But the animal appeared to have a mixture of both Canada lynx and bobcat features. The cat had just enough facial markings to suggest that it was a bobcat, and thus, it could have belonged to one of the northern subspecies of bobcat.

When I initially heard of this case back in 2011, I thought it was a northern bobcat, not just for those reasons, but because it is virtually unheard of for a Canada lynx to attack dogs. Bobcats, however, are much more aggressive animals, and in the wild, the larger subspecies are known for hunting mule and white-tailed deer. Canada lynx are rangier than bobcats, but they are actually lighter in weight than the largest subspecies of bobcat. And their diet consists of almost nothing but snowshoe hare. (Canada lynx are about the most bizarre cat species I can think of).

The researchers were unable to extract any DNA from the specimen, but the museum did still have its bones on file. After a careful morphological analysis of its skull, it was determined that the cat was indeed a Canada lynx.

This lynx had very worn out teeth, which suggests that is was of advanced age when it was killed. It also might explain why it was so willing to attack the dogs. It was desperate for some sort of sustenance, and dogs may have been the only suitable prey available.

Analysis of the teeth revealed it likely hadn’t been living on its own for very long:

Examined with all of this in mind, Ab4458 lost its incisors during its lifetime. New bone then overgrew the alveoli*. Thick build-ups of calculus are present on its lower and upper premolars. Based on this data, we conclude that Ab4458 suffered from periodontal disease and – based on all that calculus – lived a life of 10 or 11 (or so) years in captivity during which it fed on soft, non-abrasive foods. In conclusion, we couldn’t find any evidence here that the animal lived for a long time in the wild. Rather, it had been a captive animal for years (Blake et al. 2013).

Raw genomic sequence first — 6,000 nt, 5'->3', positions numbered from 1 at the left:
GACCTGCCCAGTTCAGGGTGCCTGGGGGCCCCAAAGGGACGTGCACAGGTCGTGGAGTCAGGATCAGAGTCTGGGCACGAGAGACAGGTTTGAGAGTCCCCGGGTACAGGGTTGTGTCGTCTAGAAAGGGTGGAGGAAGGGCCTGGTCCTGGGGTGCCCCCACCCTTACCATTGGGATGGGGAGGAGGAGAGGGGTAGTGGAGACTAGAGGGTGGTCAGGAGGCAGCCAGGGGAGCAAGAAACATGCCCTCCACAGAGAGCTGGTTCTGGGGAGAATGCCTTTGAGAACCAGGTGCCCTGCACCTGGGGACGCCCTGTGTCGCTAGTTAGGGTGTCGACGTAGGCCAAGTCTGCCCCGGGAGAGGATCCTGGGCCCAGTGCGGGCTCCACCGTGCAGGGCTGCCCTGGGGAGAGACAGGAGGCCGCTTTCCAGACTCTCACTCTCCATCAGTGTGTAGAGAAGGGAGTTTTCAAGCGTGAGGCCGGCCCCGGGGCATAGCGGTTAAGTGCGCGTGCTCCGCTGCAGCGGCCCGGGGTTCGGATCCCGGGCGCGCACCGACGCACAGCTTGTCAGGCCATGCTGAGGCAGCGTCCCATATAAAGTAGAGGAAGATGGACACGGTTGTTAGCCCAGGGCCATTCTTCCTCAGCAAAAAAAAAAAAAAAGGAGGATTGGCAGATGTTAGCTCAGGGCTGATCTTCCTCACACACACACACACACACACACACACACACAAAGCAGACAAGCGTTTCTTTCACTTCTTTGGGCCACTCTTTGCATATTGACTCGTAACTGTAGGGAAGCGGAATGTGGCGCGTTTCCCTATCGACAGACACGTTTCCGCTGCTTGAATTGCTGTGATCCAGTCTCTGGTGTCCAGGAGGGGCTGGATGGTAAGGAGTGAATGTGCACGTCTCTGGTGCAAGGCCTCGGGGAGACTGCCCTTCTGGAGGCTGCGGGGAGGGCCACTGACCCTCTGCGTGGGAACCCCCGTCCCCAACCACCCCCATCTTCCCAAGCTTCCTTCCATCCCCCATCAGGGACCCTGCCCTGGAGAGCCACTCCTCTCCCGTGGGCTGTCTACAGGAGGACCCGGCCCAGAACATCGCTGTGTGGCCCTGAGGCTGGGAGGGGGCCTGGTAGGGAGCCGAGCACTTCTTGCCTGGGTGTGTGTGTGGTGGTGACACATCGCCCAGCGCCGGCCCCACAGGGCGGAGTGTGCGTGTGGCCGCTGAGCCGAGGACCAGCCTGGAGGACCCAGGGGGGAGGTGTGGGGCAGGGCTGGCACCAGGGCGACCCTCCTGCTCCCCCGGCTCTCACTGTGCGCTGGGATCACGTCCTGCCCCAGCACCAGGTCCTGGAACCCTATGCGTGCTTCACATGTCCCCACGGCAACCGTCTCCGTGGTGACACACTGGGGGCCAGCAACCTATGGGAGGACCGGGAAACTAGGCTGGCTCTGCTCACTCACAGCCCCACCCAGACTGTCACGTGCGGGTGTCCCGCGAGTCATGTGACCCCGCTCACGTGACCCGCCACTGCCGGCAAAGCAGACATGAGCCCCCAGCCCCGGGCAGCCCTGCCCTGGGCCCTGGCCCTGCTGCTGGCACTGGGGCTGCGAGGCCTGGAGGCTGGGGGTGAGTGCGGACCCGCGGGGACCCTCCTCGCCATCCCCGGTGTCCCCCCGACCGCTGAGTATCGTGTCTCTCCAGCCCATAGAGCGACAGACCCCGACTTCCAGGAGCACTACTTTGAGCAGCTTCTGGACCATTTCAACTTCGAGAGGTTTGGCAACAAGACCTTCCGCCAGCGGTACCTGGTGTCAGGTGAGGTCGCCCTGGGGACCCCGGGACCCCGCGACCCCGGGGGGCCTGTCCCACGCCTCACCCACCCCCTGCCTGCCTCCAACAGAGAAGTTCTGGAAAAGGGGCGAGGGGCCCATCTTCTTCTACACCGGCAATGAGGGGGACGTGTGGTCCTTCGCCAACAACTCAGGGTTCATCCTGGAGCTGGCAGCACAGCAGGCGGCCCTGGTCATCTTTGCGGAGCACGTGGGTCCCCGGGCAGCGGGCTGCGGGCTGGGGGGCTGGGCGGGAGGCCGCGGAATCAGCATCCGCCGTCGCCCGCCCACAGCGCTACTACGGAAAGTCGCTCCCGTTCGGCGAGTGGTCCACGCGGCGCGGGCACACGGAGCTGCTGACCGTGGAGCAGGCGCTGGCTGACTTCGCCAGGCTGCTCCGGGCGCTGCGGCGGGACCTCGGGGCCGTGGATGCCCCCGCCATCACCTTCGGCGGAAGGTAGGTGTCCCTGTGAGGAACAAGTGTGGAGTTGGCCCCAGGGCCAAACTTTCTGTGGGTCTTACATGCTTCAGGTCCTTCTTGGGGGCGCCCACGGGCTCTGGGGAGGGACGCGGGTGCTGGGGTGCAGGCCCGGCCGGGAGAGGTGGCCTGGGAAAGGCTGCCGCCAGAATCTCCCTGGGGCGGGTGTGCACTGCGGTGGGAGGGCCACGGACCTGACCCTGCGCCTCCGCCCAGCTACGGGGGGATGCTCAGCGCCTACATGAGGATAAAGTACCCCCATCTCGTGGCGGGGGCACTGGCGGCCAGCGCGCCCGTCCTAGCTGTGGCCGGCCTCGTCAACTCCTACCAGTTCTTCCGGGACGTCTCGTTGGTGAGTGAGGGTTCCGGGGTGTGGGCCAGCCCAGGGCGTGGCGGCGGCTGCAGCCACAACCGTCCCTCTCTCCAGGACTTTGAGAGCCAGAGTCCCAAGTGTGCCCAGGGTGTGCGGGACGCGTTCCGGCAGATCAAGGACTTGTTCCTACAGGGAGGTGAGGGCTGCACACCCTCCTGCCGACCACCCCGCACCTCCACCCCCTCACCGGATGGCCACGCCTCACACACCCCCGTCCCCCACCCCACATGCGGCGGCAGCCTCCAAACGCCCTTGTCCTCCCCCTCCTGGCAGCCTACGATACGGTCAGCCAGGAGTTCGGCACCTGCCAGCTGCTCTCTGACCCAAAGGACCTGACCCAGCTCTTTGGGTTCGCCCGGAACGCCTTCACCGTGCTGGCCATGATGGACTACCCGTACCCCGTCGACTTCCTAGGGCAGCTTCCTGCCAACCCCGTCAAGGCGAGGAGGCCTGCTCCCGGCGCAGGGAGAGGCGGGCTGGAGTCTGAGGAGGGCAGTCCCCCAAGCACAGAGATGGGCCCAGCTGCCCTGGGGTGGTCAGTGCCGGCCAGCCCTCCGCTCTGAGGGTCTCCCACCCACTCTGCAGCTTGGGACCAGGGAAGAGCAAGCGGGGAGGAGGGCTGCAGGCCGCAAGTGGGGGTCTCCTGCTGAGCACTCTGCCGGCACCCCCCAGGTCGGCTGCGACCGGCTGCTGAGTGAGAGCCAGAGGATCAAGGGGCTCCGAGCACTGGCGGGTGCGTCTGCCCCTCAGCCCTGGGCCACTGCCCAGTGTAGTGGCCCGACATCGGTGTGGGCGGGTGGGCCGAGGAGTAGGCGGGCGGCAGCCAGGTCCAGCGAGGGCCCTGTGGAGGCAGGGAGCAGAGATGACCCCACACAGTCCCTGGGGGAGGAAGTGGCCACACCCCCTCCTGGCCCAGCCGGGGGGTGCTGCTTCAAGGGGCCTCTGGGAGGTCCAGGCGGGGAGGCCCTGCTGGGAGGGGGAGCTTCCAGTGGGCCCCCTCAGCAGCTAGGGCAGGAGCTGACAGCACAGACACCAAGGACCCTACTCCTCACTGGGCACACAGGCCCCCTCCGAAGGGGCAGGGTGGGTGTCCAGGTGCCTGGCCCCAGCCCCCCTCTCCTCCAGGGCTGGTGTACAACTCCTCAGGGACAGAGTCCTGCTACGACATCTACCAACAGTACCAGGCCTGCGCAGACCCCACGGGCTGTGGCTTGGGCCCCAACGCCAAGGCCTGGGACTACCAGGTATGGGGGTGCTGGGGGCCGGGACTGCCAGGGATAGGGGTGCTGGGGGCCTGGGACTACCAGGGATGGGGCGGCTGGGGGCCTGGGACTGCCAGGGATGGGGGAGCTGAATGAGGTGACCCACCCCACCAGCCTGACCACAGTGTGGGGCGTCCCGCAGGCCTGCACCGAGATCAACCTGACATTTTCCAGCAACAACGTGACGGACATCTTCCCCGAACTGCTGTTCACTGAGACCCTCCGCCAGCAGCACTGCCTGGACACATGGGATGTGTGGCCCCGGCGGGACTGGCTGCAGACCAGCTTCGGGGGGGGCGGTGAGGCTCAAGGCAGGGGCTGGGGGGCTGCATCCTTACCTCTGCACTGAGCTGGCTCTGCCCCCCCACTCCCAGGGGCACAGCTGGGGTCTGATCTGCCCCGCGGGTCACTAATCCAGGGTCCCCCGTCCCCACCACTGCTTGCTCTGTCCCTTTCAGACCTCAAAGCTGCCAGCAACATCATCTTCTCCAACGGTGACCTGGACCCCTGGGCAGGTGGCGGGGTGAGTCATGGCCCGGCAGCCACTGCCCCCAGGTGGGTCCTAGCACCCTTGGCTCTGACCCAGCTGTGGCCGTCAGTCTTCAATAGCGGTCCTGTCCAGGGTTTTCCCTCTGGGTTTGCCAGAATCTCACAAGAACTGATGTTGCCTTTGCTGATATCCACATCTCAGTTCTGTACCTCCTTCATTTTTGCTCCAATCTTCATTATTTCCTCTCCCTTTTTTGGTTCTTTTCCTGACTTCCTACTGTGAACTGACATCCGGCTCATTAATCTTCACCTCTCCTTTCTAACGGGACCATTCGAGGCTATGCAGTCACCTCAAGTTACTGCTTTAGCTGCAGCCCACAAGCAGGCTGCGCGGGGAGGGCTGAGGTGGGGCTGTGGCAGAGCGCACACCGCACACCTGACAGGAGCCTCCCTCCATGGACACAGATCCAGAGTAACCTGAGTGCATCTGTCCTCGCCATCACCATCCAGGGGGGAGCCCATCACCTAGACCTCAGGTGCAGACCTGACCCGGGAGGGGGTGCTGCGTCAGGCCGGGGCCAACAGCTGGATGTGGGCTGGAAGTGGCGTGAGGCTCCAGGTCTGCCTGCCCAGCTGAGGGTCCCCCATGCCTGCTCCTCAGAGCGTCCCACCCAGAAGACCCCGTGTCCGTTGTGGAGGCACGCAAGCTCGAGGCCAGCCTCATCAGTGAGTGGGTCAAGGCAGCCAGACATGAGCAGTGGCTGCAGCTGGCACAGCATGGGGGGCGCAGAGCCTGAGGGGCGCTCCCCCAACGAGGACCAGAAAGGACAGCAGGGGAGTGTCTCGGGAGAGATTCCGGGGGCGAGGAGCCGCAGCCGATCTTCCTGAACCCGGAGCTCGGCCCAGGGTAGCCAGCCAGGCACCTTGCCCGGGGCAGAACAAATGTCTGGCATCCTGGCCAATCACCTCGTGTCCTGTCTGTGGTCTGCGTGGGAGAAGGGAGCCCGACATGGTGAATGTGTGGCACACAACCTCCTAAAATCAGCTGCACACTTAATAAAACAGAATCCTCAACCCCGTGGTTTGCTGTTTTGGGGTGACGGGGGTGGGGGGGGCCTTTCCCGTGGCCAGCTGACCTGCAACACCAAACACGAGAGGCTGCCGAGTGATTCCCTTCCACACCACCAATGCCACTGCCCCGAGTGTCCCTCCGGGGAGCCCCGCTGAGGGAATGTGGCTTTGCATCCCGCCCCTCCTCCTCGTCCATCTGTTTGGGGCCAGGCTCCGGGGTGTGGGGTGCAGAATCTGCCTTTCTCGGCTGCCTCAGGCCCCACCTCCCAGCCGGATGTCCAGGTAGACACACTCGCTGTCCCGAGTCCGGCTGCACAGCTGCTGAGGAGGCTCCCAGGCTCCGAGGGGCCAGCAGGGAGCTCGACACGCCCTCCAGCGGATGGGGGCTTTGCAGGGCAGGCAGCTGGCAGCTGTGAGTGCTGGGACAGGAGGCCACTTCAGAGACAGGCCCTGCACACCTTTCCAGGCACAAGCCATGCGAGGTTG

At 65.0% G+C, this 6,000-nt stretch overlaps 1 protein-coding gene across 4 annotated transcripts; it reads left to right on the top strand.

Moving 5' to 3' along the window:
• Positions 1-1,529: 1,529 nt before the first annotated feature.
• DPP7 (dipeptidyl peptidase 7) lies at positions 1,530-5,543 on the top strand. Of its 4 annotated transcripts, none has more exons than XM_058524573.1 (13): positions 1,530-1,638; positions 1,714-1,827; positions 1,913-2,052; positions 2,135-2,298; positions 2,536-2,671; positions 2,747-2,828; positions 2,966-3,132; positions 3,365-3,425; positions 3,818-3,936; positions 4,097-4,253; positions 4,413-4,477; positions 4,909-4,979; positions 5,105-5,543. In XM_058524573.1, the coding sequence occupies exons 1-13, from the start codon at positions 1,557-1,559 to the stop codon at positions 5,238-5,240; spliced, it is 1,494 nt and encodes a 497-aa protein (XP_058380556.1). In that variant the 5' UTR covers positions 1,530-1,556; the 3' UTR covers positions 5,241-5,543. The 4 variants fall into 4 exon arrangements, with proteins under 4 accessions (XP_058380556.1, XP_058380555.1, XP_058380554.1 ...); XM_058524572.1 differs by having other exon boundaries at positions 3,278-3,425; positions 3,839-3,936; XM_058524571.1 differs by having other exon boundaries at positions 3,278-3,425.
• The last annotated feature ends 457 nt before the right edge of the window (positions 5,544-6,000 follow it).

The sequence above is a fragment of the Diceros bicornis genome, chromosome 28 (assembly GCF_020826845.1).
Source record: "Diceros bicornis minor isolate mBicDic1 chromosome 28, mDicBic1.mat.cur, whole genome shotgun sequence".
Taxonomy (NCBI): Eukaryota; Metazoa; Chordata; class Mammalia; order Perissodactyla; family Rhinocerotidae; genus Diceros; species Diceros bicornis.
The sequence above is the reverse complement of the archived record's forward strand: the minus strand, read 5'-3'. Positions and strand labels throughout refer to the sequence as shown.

So someone in Devon had been keeping a pet lynx for quite some time. It then was either released or got loose when it was about 10 or 11 years old.

My guess is this cat came from Newfoundland. Devon and Dorset were the English home counties for a large number of fishermen who fished off Newfoundland’s Grand Banks.  Newfoundland English is heavily influenced by the dialects from that part of England, where the people sound like stereotypical pirates.

Perhaps a Devon fishermen brought home a lynx kitten for his children as a souvenir from his travels. The cat was probably a beloved pet for a few months. Then maybe it got a bit aggressive, and its owners moved it to the backyard, where it remained for the rest of its life.

Until it escaped or was set free.

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Gray fox documentary

Source.

Americans don’t realize what a unique animal this creature is.

The word “gray fox” makes it a bit too banal sounding.

It’s not even an actual fox. It’s actually an offshoot of the dog family that isn’t closely related to any other members.

No other species of dog is as adept at climbing trees as this animal is.

It’s a real cat-dog.